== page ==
You‘ll want Ainsworth Hot Springs. “The best and the hottest is, by far, Ainsworth,” says Jeanne Desautels Dempster, a Kootenay Lake local, when asked which Kootenay-area hot spring she preferred. “We go in the winter all the time–it’s our favourite time to go.”

Overlooking the 104-km Kootenay Lake with a view of the Purcell Mountains, Ainsworth Hot Springs is the only hot springs owned by a First Nations people: the Lower Kootenay Band of the Ktunaxa. Their culture permeates the resort, from the pools to the rooms–which can be booked for those wanting to extend their “ski and soak” stay.

The biggest draw to the springs are the natural caves that bathers can relax in. “Those caves are an experience by themselves,” says Dempster who described a recent visit to the springs with her grandkids. “After they got over the dark, “spooky” caves they couldn’t see in … they loved it.”

The cave at Ainsworth Hot Springs, photo courtesy of the Resort

Know Before You Go!

~ Take extra time to research and plan your trip in advance. Many of our tourism businesses and services have adopted new COVID-19 protocols and changes to their schedules or policies to ensure your safety. You’ll want to become familiar with them ahead of time.

~ If you normally travel with extended family or with several friends, consider travelling in a smaller group this winter. Travelling with fewer people makes it easier for you to practise physical distancing in public, and may have less of an impact on the destination.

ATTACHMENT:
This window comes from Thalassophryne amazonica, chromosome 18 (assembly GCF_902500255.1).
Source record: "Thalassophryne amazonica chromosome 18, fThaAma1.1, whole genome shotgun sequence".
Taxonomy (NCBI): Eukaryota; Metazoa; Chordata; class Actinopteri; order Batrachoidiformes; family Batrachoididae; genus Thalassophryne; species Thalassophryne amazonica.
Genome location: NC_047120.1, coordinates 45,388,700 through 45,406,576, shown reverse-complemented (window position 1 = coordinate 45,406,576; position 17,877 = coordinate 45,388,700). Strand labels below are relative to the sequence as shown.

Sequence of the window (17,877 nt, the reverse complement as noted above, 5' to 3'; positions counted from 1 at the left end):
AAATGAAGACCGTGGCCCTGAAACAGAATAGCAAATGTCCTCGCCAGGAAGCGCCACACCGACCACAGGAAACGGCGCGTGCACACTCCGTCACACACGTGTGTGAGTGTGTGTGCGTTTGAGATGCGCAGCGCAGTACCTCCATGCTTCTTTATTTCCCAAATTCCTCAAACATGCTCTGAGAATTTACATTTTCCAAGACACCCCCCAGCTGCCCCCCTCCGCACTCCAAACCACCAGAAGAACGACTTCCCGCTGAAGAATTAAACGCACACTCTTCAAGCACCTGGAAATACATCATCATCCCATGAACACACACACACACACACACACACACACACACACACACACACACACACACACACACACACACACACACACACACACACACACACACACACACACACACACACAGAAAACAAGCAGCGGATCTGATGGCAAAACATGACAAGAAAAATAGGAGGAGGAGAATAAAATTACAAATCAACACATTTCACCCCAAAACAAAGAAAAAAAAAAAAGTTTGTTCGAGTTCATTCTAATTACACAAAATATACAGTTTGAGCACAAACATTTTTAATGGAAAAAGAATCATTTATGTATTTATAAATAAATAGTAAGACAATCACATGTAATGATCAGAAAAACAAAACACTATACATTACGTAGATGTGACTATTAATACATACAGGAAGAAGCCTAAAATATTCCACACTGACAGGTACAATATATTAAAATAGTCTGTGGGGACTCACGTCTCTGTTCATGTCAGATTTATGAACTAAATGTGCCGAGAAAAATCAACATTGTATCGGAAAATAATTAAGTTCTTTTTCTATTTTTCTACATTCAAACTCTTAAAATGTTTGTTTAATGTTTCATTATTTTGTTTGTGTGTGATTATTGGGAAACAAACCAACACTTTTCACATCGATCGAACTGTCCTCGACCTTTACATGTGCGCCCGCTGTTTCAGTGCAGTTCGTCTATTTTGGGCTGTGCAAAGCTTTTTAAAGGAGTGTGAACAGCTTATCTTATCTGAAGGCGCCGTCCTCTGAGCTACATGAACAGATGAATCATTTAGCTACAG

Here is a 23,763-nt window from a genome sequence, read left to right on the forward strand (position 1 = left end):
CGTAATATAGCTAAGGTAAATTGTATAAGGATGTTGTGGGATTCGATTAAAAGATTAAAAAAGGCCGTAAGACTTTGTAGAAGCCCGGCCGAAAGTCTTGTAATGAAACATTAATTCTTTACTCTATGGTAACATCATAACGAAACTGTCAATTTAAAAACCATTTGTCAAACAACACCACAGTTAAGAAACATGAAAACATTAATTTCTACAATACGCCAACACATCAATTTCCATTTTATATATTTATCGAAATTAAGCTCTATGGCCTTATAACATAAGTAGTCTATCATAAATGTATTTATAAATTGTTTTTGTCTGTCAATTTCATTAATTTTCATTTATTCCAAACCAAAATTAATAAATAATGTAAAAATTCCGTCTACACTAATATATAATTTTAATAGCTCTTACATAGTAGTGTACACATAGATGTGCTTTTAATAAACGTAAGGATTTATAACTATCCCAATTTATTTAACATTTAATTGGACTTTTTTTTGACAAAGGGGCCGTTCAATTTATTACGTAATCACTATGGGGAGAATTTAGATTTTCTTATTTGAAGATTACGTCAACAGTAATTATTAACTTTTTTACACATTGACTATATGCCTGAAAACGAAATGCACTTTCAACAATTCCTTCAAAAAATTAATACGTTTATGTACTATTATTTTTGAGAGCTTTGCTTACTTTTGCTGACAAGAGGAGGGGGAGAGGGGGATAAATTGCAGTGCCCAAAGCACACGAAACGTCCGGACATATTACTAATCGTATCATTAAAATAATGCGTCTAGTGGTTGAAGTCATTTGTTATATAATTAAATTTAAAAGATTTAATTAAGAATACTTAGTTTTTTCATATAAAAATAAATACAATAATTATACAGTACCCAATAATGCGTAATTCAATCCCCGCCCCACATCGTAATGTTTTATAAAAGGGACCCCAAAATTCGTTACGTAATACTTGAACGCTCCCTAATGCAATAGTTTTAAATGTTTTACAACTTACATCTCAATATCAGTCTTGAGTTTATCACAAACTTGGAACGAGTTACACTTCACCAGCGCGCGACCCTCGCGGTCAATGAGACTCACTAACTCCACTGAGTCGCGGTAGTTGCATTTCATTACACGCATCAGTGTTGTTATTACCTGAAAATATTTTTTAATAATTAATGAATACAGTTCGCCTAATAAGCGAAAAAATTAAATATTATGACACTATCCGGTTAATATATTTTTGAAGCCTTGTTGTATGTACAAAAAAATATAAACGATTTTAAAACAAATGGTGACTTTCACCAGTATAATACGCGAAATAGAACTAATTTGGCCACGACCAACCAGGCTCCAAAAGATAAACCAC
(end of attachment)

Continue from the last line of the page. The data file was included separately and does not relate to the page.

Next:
~ Consider a slower travel pace this winter to help curb the spread. Instead of checking in and out of multiple destinations during one trip, choose one or two destinations and one/two accommodation properties for your entire trip (and explore all the things to do & see nearby).

Related Stories
Getting into Hot Water: Kootenay Hot Springs
~ The Indigenous Connection to our Natural Hot Springs
~ Kootenay Wilderness Wellness Retreats
~ Powder Highway 101
~ Quintessential Powder Highway Winters
~ Stay Local, Support Local in the Kootenay Rockies
Waters of Wellness: Kootenay Hot Springs
~ What’s NEW on the Powder Highway?

Words by Gina Begin.  Cover/top shot by Lee Orr at Nakusp Hot Springs.

Gina Begin – Although she’s a Florida girl, exploration called her away after the final bell of her high school career. On a quest to reach the distant adventures of North America, she lived in her car, traveling to ski the backcountry of Alaska, sleep under the northern lights in the Yukon Territory, ice climb Colorado’s frozen canyons, photograph Nova Scotia’s coves, backpack in southern US wildernesses and munch on sugared tamarindo in the jungles of Mexico. But after three years living on the road and seeing the many wonders this continent had to offer, she chose the place she knew would fit an explorer looking for a lifetime of wild wonder: British Columbia. Dual citizenship in hand, she settled along the Powder Highway in the Selkirks and is making her home between four walls and deeply wooded mountains.